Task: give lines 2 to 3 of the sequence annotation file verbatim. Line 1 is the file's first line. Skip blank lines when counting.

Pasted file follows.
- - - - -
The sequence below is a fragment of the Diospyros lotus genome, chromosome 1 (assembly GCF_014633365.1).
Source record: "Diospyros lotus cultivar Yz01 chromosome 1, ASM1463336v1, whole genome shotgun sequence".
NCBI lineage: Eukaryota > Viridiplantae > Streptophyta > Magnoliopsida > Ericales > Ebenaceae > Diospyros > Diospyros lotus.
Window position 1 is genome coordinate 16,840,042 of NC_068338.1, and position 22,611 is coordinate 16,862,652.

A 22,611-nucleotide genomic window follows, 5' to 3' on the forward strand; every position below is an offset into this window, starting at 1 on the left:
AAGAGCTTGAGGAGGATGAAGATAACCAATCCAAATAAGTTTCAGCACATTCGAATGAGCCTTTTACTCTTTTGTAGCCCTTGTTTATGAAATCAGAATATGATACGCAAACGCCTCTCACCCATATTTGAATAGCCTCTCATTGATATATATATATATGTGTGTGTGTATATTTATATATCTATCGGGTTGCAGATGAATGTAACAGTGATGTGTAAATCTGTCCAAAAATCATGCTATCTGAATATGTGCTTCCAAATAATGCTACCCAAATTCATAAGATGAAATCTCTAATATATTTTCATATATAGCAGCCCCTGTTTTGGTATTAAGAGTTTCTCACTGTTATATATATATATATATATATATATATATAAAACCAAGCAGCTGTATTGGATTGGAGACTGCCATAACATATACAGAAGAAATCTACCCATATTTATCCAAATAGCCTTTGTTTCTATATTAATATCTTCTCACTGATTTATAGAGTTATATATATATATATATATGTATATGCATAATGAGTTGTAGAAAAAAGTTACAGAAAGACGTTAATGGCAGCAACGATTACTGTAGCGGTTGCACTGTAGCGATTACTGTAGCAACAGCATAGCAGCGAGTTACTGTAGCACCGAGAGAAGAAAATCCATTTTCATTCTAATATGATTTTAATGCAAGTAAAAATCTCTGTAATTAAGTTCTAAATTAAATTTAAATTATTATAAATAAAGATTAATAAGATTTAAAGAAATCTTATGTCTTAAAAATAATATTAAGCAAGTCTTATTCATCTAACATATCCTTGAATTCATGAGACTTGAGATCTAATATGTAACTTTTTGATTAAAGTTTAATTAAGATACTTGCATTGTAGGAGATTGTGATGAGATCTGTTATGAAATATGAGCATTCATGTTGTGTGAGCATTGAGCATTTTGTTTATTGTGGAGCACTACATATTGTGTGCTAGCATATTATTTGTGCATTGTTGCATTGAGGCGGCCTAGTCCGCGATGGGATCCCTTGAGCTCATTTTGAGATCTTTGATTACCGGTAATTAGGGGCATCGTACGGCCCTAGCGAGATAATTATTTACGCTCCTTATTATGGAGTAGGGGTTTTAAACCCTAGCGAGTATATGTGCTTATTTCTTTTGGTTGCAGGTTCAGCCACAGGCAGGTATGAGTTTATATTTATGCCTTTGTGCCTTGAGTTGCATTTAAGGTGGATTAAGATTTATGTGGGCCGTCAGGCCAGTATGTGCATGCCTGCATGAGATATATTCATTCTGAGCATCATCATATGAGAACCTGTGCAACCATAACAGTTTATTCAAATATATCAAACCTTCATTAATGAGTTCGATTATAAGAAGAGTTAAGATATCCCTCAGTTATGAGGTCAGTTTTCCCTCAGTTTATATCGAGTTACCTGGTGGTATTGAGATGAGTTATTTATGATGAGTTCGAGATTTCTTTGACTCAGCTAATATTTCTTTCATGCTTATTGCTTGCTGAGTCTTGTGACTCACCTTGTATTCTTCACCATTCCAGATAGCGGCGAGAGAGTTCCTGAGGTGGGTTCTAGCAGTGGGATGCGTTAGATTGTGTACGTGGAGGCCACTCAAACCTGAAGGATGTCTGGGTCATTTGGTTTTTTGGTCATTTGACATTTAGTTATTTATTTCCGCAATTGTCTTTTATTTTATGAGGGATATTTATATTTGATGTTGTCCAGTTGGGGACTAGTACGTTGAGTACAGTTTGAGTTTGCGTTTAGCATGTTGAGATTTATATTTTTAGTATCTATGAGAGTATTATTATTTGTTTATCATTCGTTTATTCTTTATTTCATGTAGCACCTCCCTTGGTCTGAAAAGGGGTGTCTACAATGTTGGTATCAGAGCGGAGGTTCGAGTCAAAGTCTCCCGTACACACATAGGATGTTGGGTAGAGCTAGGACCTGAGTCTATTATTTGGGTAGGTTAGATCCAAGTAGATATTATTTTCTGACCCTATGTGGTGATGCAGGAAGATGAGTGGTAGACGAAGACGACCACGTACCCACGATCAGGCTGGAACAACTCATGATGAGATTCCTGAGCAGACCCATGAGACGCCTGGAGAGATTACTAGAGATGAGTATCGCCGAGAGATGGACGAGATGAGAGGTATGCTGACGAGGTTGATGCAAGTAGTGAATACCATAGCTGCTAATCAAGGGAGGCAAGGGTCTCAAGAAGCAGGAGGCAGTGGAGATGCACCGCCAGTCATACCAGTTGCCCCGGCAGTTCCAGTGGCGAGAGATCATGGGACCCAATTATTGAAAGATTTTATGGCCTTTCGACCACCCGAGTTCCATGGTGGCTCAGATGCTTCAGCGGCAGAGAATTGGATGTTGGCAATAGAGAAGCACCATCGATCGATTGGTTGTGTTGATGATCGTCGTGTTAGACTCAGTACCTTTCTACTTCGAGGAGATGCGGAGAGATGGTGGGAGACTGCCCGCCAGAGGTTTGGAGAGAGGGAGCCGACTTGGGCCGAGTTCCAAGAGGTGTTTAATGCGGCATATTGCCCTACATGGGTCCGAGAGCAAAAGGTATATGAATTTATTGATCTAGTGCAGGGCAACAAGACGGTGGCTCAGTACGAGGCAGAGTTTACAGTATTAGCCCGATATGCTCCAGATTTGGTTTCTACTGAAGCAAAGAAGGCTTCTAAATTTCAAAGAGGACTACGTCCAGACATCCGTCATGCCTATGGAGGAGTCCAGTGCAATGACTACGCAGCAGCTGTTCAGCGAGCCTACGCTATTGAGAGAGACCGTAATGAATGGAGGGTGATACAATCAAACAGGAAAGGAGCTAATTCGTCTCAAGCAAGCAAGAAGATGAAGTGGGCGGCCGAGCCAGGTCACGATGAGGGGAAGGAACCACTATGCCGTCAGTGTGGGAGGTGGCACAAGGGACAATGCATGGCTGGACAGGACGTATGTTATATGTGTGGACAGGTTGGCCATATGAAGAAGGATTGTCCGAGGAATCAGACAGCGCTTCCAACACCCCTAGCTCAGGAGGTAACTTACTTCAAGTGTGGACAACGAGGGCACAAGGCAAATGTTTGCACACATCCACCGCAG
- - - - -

Source record: "Diospyros lotus cultivar Yz01 chromosome 1, ASM1463336v1, whole genome shotgun sequence".
NCBI lineage: Eukaryota > Viridiplantae > Streptophyta > Magnoliopsida > Ericales > Ebenaceae > Diospyros > Diospyros lotus.